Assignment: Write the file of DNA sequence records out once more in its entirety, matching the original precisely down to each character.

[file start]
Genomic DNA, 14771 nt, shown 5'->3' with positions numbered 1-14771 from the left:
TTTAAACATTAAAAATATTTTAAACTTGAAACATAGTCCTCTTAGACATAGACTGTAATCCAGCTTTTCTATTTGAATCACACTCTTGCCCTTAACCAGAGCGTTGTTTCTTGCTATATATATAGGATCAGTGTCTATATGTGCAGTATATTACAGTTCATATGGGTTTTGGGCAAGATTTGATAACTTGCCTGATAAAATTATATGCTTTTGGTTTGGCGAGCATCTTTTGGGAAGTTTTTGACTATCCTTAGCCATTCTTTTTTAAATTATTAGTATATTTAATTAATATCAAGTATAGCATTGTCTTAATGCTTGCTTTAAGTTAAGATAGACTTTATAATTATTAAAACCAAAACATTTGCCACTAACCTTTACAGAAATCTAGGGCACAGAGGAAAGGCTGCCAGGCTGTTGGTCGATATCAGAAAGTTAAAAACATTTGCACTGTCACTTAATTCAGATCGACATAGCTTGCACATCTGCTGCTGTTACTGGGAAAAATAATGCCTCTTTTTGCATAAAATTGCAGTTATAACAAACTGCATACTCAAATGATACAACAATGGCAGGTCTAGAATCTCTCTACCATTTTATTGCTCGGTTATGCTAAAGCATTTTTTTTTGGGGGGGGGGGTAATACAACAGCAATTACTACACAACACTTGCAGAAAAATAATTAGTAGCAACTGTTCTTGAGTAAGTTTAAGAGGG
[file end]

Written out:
Genomic DNA, 14771 nt, shown 5'->3' with positions numbered 1-14771 from the left:
TTTAAACATTAAAAATATTTTAAACTTGAAACATAGTCCTCTTAGACATAGACTGTAATCCAGCTTTTCTATTTGAATCACACTCTTGCCCTTAACCAGAGCGTTGTTTCTTGCTATATATATAGGATCAGTGTCTATATGTGCAGTATATTACAGTTCATATGGGTTTTGGGCAAGATTTGATAACTTGCCTGATAAAATTATATGCTTTTGGTTTGGCGAGCATCTTTTGGGAAGTTTTTGACTATCCTTAGCCATTCTTTTTTAAATTATTAGTATATTTAATTAATATCAAGTATAGCATTGTCTTAATGCTTGCTTTAAGTTAAGATAGACTTTATAATTATTAAAACCAAAACATTTGCCACTAACCTTTACAGAAATCTAGGGCACAGAGGAAAGGCTGCCAGGCTGTTGGTCGATATCAGAAAGTTAAAAACATTTGCACTGTCACTTAATTCAGATCGACATAGCTTGCACATCTGCTGCTGTTACTGGGAAAAATAATGCCTCTTTTTGCATAAAATTGCAGTTATAACAAACTGCATACTCAAATGATACAACAATGGCAGGTCTAGAATCTCTCTACCATTTTATTGCTCGGTTATGCTAAAGCATTTTTTTTTGGGGGGGGGGGTAATACAACAGCAATTACTACACAACACTTGCAGAAAAATAATTAGTAGCAACTGTTCTTGAGTAAGTTTAAGAGGG